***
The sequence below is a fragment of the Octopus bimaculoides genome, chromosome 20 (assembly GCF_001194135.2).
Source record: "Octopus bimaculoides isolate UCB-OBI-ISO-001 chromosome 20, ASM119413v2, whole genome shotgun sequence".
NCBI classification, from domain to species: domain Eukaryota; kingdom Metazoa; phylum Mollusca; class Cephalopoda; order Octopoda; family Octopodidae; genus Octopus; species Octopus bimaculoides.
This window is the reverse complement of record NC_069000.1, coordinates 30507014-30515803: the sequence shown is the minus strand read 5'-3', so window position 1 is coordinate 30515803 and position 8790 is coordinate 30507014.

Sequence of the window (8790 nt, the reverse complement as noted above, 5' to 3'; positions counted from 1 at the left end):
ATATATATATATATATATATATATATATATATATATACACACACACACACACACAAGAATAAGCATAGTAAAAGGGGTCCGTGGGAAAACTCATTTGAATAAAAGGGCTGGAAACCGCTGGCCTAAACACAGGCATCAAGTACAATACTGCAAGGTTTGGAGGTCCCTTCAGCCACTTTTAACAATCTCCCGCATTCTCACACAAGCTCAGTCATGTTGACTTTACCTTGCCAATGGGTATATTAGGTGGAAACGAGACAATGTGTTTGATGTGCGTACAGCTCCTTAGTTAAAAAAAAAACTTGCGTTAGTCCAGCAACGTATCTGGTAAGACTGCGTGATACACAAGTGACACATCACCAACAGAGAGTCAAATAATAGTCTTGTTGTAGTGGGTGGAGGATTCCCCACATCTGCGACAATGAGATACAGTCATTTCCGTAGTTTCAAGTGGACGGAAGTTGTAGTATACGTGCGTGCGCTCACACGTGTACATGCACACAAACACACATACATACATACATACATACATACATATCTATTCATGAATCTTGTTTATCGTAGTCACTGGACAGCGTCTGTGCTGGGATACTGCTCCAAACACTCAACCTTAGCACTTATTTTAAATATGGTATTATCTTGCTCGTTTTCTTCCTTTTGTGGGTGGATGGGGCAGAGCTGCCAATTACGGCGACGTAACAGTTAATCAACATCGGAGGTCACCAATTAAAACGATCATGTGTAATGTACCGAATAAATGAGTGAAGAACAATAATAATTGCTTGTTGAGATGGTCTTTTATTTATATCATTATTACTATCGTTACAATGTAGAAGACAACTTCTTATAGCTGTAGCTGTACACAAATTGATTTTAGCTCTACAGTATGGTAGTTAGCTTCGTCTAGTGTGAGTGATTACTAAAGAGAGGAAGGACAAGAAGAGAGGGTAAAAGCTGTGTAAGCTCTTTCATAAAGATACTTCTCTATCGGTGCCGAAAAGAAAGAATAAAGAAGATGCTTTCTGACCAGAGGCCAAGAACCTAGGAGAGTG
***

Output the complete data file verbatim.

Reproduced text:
The sequence below is a fragment of the Octopus bimaculoides genome, chromosome 20 (assembly GCF_001194135.2).
Source record: "Octopus bimaculoides isolate UCB-OBI-ISO-001 chromosome 20, ASM119413v2, whole genome shotgun sequence".
NCBI classification, from domain to species: domain Eukaryota; kingdom Metazoa; phylum Mollusca; class Cephalopoda; order Octopoda; family Octopodidae; genus Octopus; species Octopus bimaculoides.
This window is the reverse complement of record NC_069000.1, coordinates 30507014-30515803: the sequence shown is the minus strand read 5'-3', so window position 1 is coordinate 30515803 and position 8790 is coordinate 30507014.

Sequence of the window (8790 nt, the reverse complement as noted above, 5' to 3'; positions counted from 1 at the left end):
ATATATATATATATATATATATATATATATATATATACACACACACACACACACAAGAATAAGCATAGTAAAAGGGGTCCGTGGGAAAACTCATTTGAATAAAAGGGCTGGAAACCGCTGGCCTAAACACAGGCATCAAGTACAATACTGCAAGGTTTGGAGGTCCCTTCAGCCACTTTTAACAATCTCCCGCATTCTCACACAAGCTCAGTCATGTTGACTTTACCTTGCCAATGGGTATATTAGGTGGAAACGAGACAATGTGTTTGATGTGCGTACAGCTCCTTAGTTAAAAAAAAAACTTGCGTTAGTCCAGCAACGTATCTGGTAAGACTGCGTGATACACAAGTGACACATCACCAACAGAGAGTCAAATAATAGTCTTGTTGTAGTGGGTGGAGGATTCCCCACATCTGCGACAATGAGATACAGTCATTTCCGTAGTTTCAAGTGGACGGAAGTTGTAGTATACGTGCGTGCGCTCACACGTGTACATGCACACAAACACACATACATACATACATACATACATACATATCTATTCATGAATCTTGTTTATCGTAGTCACTGGACAGCGTCTGTGCTGGGATACTGCTCCAAACACTCAACCTTAGCACTTATTTTAAATATGGTATTATCTTGCTCGTTTTCTTCCTTTTGTGGGTGGATGGGGCAGAGCTGCCAATTACGGCGACGTAACAGTTAATCAACATCGGAGGTCACCAATTAAAACGATCATGTGTAATGTACCGAATAAATGAGTGAAGAACAATAATAATTGCTTGTTGAGATGGTCTTTTATTTATATCATTATTACTATCGTTACAATGTAGAAGACAACTTCTTATAGCTGTAGCTGTACACAAATTGATTTTAGCTCTACAGTATGGTAGTTAGCTTCGTCTAGTGTGAGTGATTACTAAAGAGAGGAAGGACAAGAAGAGAGGGTAAAAGCTGTGTAAGCTCTTTCATAAAGATACTTCTCTATCGGTGCCGAAAAGAAAGAATAAAGAAGATGCTTTCTGACCAGAGGCCAAGAACCTAGGAGAGTG